The Emptying

for January 13th, 2014

Liturgical texts here



THERE is no evangelization without the Holy Spirit. After spending three years listening to, walking, talking, fishing, eating with, sleeping beside, and even laying upon the breast of our Lord… the Apostles seemed incapable of penetrating the hearts of the nations without Pentecost. It wasn’t until the Holy Spirit descended upon them in tongues of fire that the mission of the Church was to begin.

So too, the mission of Jesus—quietly incubating for thirty years—was not to begin until He was baptized, when the Holy Spirit descended upon Him like a dove. But if you’ll notice, Jesus did not immediately begin preaching. Rather, the Gospel of Luke tells us that “filled with the Holy Spirit” Jesus was “led by the Spirit into the the desert.” After enduring forty days and nights of fasting and temptation, Jesus emerged “in the power of the Holy Spirit.” [1]cf. Luke 4:1, 14 That’s when we hear Our Savior’s words in today’s Gospel:

This is the time of fulfillment. The Kingdom of God is at hand. Repent, and believe in the Gospel.

If you are a Catholic, you have been sealed with the Holy Spirit through your own Baptism and Confirmation. But that does not mean that one is necessarily being led by the Spirit much less in the power of the Holy Spirit. How did Jesus, this obscure carpenter from Nazareth, attract so readily and powerfully Simon, James, and Andrew so quickly? Was it intrigue? Was it the desire for change? Boredom? No, it was “through Him, and with Him, and in Him… in the unity” [2]from the Communion Rite and power of the Holy Spirit that their hearts were opened.

The Holy Spirit is the principal agent of evangelization: it is He who impels each individual to proclaim the Gospel, and it is He who in the depths of consciences causes the word of salvation to be accepted and understood. —PAUL VI, Evangelii Nuntiandi, n. 75

Jesus forges the path for every evangelizer after Him, and it is this: in order to move in the power of the Holy Spirit, we must first be willing to be led by the Spirit. And this means being led, not only to green pastures, but through the valley of the shadow of death: the desert. The desert is symbolic of the trials, temptations, and daily struggles that, if we are docile to God’s will in them, purifies our faith and empties us of self so we can be filled more and more with the power of the Spirit.

Isn’t Hannah, in the first reading, a beautiful example of the desert that we all go through in one form or another? She is a precious soul, loved so deeply by her husband. But she cannot conceive a child, even though she is faithful to the Lord. As a result, she is picked on by others. Does it seem that sometimes God has forgotten you? That He’s picking on you? That He is blessing the wicked while you meet one trial after another? Brother, this is the Spirit leading you into the desert; sister, this is the purification and testing of your faith that empties you of self so as to be empowered by the Spirit, “for power is made perfect in weakness.”

Today’s Psalm says:

Precious in the eyes of the LORD is the death of his faithful ones.

God is not a sadist. He does not enjoy seeing us suffer any more than a dad likes disciplining his children. But what is precious to the Lord is seeing His children die to self: to selfishness, pride, hatred, envy, gluttony, etc. It is precious to the Lord because He sees us then becoming who He created us to be; it is precious because He never leaves us empty and naked, but clothes us with humility, patience, gentleness, meekness, joy, love… the fruit of the Holy Spirit.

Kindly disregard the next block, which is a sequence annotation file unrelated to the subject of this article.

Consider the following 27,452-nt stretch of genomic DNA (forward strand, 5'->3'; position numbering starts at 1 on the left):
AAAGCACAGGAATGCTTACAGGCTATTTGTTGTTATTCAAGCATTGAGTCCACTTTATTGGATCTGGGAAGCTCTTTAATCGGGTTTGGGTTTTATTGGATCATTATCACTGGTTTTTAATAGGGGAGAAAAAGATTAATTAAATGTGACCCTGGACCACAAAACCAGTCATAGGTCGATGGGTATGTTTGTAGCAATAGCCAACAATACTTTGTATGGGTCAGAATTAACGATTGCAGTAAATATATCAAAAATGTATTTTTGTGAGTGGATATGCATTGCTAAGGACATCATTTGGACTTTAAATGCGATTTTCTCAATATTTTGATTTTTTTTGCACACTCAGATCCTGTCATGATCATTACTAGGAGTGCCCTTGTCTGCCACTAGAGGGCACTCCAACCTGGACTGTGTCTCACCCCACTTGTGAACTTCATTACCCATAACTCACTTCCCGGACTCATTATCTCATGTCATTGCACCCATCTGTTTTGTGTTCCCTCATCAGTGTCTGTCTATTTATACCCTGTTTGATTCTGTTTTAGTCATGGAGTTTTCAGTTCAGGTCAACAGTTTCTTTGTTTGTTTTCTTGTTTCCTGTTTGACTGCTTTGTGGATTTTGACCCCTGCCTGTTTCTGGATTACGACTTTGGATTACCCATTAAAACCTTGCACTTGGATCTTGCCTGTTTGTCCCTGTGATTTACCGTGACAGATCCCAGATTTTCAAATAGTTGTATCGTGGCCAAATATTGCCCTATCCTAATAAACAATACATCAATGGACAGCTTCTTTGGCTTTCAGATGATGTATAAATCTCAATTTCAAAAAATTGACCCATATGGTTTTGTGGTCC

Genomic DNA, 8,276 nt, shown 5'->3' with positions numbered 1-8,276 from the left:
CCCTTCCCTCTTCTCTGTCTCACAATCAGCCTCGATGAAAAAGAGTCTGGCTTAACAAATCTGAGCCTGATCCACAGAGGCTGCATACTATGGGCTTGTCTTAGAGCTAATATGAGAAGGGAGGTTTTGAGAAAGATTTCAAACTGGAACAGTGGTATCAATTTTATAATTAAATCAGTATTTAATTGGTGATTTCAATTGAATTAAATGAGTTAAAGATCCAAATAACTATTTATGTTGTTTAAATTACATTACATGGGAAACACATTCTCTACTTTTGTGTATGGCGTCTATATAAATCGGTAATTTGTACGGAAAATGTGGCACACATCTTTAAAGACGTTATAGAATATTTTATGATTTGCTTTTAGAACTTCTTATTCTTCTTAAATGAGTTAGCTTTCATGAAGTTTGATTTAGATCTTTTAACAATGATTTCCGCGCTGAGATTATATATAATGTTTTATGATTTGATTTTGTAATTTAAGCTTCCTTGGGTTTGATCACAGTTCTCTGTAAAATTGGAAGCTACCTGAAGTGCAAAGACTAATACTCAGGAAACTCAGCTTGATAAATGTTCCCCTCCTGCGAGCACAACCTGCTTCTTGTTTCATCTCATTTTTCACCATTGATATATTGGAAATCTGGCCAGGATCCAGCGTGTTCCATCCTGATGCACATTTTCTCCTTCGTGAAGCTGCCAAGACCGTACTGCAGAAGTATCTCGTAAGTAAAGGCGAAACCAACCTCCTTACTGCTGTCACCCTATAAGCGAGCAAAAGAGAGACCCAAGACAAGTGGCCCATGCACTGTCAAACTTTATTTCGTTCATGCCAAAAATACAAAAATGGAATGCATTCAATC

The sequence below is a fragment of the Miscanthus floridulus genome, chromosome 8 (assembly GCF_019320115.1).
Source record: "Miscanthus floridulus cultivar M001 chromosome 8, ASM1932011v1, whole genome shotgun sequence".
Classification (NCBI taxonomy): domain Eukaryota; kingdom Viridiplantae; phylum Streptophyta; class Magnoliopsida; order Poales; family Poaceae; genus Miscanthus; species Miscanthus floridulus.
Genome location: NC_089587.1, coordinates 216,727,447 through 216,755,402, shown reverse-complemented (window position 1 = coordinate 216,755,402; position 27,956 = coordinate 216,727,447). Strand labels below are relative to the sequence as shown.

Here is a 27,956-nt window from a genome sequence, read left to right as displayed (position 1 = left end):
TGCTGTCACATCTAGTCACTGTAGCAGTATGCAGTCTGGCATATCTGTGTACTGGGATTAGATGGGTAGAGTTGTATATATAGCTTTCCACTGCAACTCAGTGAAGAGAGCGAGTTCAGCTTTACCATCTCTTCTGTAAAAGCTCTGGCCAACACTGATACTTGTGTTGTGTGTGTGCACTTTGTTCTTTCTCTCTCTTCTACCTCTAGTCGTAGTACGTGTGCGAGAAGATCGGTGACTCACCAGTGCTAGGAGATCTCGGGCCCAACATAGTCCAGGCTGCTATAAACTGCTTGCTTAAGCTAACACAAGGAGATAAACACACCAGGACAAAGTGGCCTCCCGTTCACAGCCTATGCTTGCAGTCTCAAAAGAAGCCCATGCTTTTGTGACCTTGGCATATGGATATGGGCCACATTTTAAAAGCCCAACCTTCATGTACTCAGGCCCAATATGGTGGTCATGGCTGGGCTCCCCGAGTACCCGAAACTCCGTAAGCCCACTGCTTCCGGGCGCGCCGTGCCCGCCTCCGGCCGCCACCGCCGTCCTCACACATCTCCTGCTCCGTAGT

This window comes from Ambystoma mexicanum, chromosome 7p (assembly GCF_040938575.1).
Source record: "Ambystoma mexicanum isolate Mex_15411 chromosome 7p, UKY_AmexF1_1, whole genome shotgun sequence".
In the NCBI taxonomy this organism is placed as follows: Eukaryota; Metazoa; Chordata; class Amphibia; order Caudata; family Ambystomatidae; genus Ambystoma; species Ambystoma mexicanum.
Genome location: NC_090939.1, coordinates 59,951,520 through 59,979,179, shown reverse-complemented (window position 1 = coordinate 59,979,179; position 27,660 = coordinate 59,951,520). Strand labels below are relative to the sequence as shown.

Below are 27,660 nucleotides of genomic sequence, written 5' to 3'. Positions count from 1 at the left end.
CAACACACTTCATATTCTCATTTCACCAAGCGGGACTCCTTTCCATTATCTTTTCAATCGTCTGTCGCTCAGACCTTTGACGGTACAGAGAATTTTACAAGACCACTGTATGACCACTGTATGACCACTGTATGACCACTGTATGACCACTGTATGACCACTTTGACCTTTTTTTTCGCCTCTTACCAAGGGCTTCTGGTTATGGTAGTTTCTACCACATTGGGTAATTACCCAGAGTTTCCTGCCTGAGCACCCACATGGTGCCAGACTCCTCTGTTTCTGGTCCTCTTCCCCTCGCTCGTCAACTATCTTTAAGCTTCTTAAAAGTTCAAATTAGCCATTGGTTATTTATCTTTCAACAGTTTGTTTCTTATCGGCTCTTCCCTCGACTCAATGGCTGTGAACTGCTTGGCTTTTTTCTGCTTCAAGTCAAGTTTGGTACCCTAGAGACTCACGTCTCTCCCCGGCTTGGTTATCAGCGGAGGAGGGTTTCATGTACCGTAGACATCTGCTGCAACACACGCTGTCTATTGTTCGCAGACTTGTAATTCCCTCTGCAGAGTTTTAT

Hannah eventually bore a son late in life. Why couldn’t she have a big family like everyone else? This remains a mystery, just as many of our sufferings will remain a mystery. But her son Samuel became the bridge that led to the kingship of David, which was the precursor to Christ’s eternal reign. Likewise, Jesus did not make disciples of the whole world. But His trials in the desert laid the foundation for choosing twelve men who eventually shook the entire world. And that, of course, did not begin until the Apostles themselves had passed through the desert of the upper room.

Son though he was, he learned obedience from what he suffered… he emptied himself… becoming obedient to death… Because of this, God greatly exalted him. (Heb 5:8; Phil 2:7-9)

So do not judge the desert. Let the Spirit lead you. The response is not “Why Lord?” but “Yes, Lord.” And then, like Jesus and Hannah in their deserts, pray, rebuke Satan’s temptations, remain faithful, and wait for the Holy Spirit to change weakness to strength, sterility to spiritual fertility, the desert into an oasis.

…we exhort all evangelizers, whoever they may be, to pray without ceasing to the Holy Spirit with faith and fervor and to let themselves prudently be guided by Him as the decisive inspirer of their plans, their initiatives and their evangelizing activity. —PAUL VI, Evangelii Nuntiandi, n. 75

The great and firm foundation of the spiritual life is the offering of ourselves to God and being subject to His will in all things…. God truly helps us however much we may feel we have lost His support. —Fr. Jean-Pierre de Caussade, Abandonment to Divine Providence



  • A series on the Holy Spirit, the Charismatic Renewal, and coming “new Pentecost”: Charismatic?


To receive The Now Word,
click on the banner below to subscribe.
Your email will not be shared with anyone.

NowWord Banner


Spiritual Food for Thought is a full-time apostolate.
Thanks for your support!

Join Mark on Facebook and Twitter!

Print Friendly, PDF & Email


1 cf. Luke 4:1, 14
2 from the Communion Rite
Posted in HOME, MASS READINGS and tagged , , , , , , , , , , .